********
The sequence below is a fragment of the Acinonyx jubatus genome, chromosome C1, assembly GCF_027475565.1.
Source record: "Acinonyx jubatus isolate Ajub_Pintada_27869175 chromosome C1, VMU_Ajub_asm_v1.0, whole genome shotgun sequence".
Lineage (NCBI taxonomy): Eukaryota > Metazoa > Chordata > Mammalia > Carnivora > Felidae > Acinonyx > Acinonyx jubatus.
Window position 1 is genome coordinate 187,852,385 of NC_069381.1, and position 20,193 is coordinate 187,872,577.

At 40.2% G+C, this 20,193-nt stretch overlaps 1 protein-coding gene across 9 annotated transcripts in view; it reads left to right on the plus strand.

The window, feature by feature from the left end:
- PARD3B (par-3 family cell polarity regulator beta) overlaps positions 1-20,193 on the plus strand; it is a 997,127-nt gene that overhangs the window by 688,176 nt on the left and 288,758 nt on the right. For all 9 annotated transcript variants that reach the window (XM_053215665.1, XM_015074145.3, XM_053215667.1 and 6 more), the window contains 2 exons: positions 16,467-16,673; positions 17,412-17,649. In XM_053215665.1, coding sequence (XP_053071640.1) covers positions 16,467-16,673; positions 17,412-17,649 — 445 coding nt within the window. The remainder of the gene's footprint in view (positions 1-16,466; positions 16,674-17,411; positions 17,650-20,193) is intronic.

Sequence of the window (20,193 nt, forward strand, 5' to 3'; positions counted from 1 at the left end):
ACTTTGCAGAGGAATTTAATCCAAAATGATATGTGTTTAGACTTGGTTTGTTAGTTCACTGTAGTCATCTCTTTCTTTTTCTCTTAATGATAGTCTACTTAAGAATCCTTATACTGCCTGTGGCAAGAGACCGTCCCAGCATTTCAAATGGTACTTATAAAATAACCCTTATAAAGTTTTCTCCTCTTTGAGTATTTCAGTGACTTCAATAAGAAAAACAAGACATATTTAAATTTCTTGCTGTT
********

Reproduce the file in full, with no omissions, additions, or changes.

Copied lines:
The sequence below is a fragment of the Acinonyx jubatus genome, chromosome C1, assembly GCF_027475565.1.
Source record: "Acinonyx jubatus isolate Ajub_Pintada_27869175 chromosome C1, VMU_Ajub_asm_v1.0, whole genome shotgun sequence".
Lineage (NCBI taxonomy): Eukaryota > Metazoa > Chordata > Mammalia > Carnivora > Felidae > Acinonyx > Acinonyx jubatus.
Window position 1 is genome coordinate 187,852,385 of NC_069381.1, and position 20,193 is coordinate 187,872,577.

At 40.2% G+C, this 20,193-nt stretch overlaps 1 protein-coding gene across 9 annotated transcripts in view; it reads left to right on the plus strand.

The window, feature by feature from the left end:
- PARD3B (par-3 family cell polarity regulator beta) overlaps positions 1-20,193 on the plus strand; it is a 997,127-nt gene that overhangs the window by 688,176 nt on the left and 288,758 nt on the right. For all 9 annotated transcript variants that reach the window (XM_053215665.1, XM_015074145.3, XM_053215667.1 and 6 more), the window contains 2 exons: positions 16,467-16,673; positions 17,412-17,649. In XM_053215665.1, coding sequence (XP_053071640.1) covers positions 16,467-16,673; positions 17,412-17,649 — 445 coding nt within the window. The remainder of the gene's footprint in view (positions 1-16,466; positions 16,674-17,411; positions 17,650-20,193) is intronic.

Sequence of the window (20,193 nt, forward strand, 5' to 3'; positions counted from 1 at the left end):
ACTTTGCAGAGGAATTTAATCCAAAATGATATGTGTTTAGACTTGGTTTGTTAGTTCACTGTAGTCATCTCTTTCTTTTTCTCTTAATGATAGTCTACTTAAGAATCCTTATACTGCCTGTGGCAAGAGACCGTCCCAGCATTTCAAATGGTACTTATAAAATAACCCTTATAAAGTTTTCTCCTCTTTGAGTATTTCAGTGACTTCAATAAGAAAAACAAGACATATTTAAATTTCTTGCTGTT